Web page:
New here with Extreme Apnea
Back in 2012 during a seizure disorder test at Stanford (I had begun having small strokes and other neuro problems), they discovered that my brain would wake itself up every 20 second or so all night long. It did this every night for the week I was connected to their neuro study machine. So, I was sent off to a sleep specialist also. During the two sleep studies I did at Incline Village, NV, they found I have extreme apnea and gave me an AHI score of 120. They issued me a CPAP machine immediately on the spot and showed me how to use it. I hated the darn thing until I finally settled on some nasal pillows. I'd sleep okay with it, but allergies and colds would make me set it aside and I'd quit using it.
Finally, after returning home from our winter in the Caribbean this June, I went to see my sleep doc again. We discussed the CPAP and how I just could not find a way to use the machine on the boat and how I had been fighting with it on and off over the last few years (no chip as this thing shows some code). He had me promise to use it every night and see him again after two months. So, I did. I wore it every night and slept better, but would still wake up and fight the machine as it leaked and had other issues. I'm a side and stomach sleeper (yes with such a high AHI) so it would always move off and need to be adjusted. He told me about the new Inspire program at Stanford and also talked about surgical options because I was beginning to show other health problems from such bad apnea.
At Stanford, I saw Dr. Capasso. He's a great doc. We went through all the options. He even explained that even with CPAP that some patients, like me, who can't lose weight, aren't sleeping well are still developing type II diabetes and other risks to their lives. My wife balked at all the options until Dr. Capasso and even my doc in Truckee both told her that she would be the one to eventually find me dead as 120 is close to the highest you can realistically go on the AHI. For instance, to get a 1, you must stop breathing for 10 seconds and then breath for 10 seconds. That's 20 seconds. That means you can realistically only score 3 points a minute for a highest score of 130. People talking about higher scores did not have the test done properly from what they said. Makes sense to me and my score is 120. Neither of them had ever seen anyone with a score even approaching that level (that's why I had to go through two sleep studies actually).
So, Capasso set me up with a sleep induced endoscopy, which I failed to be a candidate for the Inspire program. Dammit. His suggestion was the UPPP asap.
I had the surgery Sept 14, and I'll tell you flat out that it is the most painful thing I have ever experienced in my entire life. I've been through quite a bit too. I've been in an explosion, on fire, broken bones, vehicle accidents, broken face from football, power grinder to the mouth and into the nose, multiple kidney stones etc. I thought I had felt pain before, but this. OMG. From day 5 to today, it has been horrific. On top of that, I do not take pain meds usually. The opiates were giving me vivid dreams, hallucinations and flashbacks (I used to be an EMT). I saw a mangled body in bed with my wife and me, a girl in our closet, these little creatures running through the house and all through it, the worst pain imaginable. I spent two days where I seriously thought I was dying. I even said, "they lied. The people who said dying takes the pain away lied." I was laying there thinking this is how you die. It hurts like a mother and you just hallucinate your way away. It was freaky. It still is freaky. I remember wondering when I was going to just black out from the pain. Why am I still conscious? I thought extreme pain made you just back out? Then that's when I settled on that I must be dying. I know. I know. Melodramatic. But, extreme pain and drugs.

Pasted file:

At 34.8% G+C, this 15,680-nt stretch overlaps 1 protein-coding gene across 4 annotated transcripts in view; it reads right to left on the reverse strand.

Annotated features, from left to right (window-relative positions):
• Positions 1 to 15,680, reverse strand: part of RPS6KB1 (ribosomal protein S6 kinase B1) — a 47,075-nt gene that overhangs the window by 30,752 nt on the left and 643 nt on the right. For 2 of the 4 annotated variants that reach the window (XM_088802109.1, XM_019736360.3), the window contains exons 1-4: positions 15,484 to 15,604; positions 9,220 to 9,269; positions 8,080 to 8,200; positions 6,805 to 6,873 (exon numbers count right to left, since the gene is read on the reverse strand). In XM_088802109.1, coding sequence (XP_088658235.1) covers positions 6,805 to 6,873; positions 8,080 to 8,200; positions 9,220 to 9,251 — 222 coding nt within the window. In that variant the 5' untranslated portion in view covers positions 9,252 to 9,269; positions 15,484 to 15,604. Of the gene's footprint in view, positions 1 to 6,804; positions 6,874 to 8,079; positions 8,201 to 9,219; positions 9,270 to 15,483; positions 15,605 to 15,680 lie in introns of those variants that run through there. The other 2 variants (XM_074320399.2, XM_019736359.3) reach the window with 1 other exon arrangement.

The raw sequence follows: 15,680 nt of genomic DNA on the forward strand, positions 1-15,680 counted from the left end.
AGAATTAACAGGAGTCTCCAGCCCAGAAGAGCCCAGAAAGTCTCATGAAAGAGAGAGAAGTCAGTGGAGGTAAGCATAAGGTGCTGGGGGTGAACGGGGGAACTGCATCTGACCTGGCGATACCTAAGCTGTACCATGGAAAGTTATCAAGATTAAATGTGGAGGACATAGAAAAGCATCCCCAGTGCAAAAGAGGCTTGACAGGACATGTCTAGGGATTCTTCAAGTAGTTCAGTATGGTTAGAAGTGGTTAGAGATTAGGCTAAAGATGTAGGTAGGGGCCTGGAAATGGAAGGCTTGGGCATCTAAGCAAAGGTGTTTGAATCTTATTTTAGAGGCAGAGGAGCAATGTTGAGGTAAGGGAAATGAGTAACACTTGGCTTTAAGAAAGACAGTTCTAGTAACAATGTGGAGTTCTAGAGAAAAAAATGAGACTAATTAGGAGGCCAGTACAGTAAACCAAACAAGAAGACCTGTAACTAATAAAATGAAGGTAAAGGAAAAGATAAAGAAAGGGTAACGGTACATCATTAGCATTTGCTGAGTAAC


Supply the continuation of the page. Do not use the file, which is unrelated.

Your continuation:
My wife asks me if I knew it was going to hurt like this would I still do the surgery? My answer is that I am not sure yet. I can't use the CPAP right now because the pressure would blow out the stitches in my throat. But, I have fallen asleep on my back, which I never do because I stop breathing normally, and I breathed fine even with the swelling from the surgery. The team of docs who worked on me said they removed 3 times the amount of tissue as they do normally. It seems to have made a difference. So, if this surgery can get me where I can sleep positionally without apnea (still very doubtful statistically), then heck yeah. If it get's my AHI down below 60, yes. Because if there is progress like that, I may opt for the less painful, but more aggressive, maxillary realignment surgery next summer when we get back from the Caribbean.
BTW-The other benefit is on surgery day my weight was 263 (I'm 6'2). This morning it was 248. Overall my weight is down a lot. Two years ago I weighed in at 298. My goal is to be 220 by the time we leave for our boat in early January.